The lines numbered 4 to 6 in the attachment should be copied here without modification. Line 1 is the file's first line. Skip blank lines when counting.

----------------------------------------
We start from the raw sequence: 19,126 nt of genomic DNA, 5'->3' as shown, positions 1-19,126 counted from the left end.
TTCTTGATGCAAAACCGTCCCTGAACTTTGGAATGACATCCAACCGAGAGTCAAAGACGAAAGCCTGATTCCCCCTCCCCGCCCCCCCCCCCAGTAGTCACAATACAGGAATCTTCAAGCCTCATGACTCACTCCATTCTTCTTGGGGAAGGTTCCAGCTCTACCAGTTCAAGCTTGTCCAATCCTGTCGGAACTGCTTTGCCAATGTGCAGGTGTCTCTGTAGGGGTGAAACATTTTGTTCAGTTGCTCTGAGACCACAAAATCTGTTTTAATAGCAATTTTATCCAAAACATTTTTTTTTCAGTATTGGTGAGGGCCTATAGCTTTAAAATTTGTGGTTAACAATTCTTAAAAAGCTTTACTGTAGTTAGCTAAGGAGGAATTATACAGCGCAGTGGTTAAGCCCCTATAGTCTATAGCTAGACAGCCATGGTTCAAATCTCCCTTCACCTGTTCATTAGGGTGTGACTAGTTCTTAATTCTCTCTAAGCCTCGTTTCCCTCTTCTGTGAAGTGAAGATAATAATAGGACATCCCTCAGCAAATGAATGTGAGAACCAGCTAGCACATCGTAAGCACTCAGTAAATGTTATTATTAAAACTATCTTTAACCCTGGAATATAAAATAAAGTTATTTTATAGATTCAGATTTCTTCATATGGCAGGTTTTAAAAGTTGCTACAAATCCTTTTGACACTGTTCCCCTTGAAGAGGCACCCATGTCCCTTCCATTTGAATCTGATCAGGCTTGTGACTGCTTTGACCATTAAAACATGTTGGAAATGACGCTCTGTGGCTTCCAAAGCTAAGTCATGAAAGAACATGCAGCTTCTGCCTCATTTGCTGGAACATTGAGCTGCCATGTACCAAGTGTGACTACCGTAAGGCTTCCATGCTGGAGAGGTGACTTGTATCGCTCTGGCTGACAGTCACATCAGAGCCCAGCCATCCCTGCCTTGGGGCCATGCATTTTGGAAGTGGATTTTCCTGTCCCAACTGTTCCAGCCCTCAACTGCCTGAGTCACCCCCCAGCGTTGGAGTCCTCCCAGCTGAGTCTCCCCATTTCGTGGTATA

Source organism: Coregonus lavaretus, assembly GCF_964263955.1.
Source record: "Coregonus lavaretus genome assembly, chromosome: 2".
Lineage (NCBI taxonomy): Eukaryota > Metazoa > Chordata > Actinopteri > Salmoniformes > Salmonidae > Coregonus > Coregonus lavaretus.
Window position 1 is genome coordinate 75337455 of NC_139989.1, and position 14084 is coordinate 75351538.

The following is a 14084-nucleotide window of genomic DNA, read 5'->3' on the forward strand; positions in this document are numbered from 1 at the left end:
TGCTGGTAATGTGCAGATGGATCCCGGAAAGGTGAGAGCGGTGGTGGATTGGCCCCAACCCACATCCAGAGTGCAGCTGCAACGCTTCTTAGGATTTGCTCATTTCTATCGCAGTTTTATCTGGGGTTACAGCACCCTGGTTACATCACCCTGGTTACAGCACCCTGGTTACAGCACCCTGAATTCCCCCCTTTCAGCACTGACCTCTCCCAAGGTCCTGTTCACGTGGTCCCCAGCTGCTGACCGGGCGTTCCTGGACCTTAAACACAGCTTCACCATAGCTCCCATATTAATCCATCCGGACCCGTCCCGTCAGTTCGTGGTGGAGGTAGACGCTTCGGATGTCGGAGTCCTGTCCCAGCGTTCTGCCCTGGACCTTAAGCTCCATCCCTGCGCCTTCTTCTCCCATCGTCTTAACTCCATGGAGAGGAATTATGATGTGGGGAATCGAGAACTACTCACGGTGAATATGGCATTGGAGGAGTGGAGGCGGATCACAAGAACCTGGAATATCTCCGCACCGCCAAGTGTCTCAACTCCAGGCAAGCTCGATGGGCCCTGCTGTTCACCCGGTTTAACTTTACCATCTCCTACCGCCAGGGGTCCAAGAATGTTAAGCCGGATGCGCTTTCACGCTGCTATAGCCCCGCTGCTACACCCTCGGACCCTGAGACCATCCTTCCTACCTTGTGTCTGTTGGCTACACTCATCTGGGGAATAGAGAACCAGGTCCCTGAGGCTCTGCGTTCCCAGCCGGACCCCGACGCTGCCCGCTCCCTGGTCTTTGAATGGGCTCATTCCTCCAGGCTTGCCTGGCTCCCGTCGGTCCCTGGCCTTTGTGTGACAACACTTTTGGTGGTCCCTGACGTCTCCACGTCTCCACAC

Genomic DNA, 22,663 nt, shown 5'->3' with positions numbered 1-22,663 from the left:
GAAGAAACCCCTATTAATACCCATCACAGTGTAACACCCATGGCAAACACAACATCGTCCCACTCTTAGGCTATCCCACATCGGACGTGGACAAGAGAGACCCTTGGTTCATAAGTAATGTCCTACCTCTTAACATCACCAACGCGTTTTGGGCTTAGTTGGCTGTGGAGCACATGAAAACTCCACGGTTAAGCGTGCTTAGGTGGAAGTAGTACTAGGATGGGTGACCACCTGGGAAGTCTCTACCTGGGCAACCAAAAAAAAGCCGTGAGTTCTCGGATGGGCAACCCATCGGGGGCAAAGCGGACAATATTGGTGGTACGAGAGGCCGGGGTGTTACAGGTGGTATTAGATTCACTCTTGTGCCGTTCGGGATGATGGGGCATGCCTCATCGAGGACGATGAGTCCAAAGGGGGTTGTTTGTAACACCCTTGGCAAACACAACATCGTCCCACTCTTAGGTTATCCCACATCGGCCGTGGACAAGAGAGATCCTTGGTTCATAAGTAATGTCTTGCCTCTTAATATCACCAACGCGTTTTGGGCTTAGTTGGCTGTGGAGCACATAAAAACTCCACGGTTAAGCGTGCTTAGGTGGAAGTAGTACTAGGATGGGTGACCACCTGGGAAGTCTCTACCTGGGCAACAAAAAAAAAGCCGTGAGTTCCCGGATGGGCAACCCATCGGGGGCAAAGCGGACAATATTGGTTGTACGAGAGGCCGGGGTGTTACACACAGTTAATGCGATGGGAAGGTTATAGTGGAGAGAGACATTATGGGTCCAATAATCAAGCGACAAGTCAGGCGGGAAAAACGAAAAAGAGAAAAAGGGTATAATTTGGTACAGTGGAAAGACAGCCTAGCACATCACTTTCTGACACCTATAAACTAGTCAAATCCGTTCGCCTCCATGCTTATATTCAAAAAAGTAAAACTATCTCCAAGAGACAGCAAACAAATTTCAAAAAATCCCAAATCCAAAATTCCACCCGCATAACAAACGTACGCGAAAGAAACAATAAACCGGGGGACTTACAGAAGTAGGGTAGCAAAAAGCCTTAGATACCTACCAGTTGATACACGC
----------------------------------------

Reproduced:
Source record: "Coregonus lavaretus genome assembly, chromosome: 2".
Lineage (NCBI taxonomy): Eukaryota > Metazoa > Chordata > Actinopteri > Salmoniformes > Salmonidae > Coregonus > Coregonus lavaretus.
Window position 1 is genome coordinate 75337455 of NC_139989.1, and position 14084 is coordinate 75351538.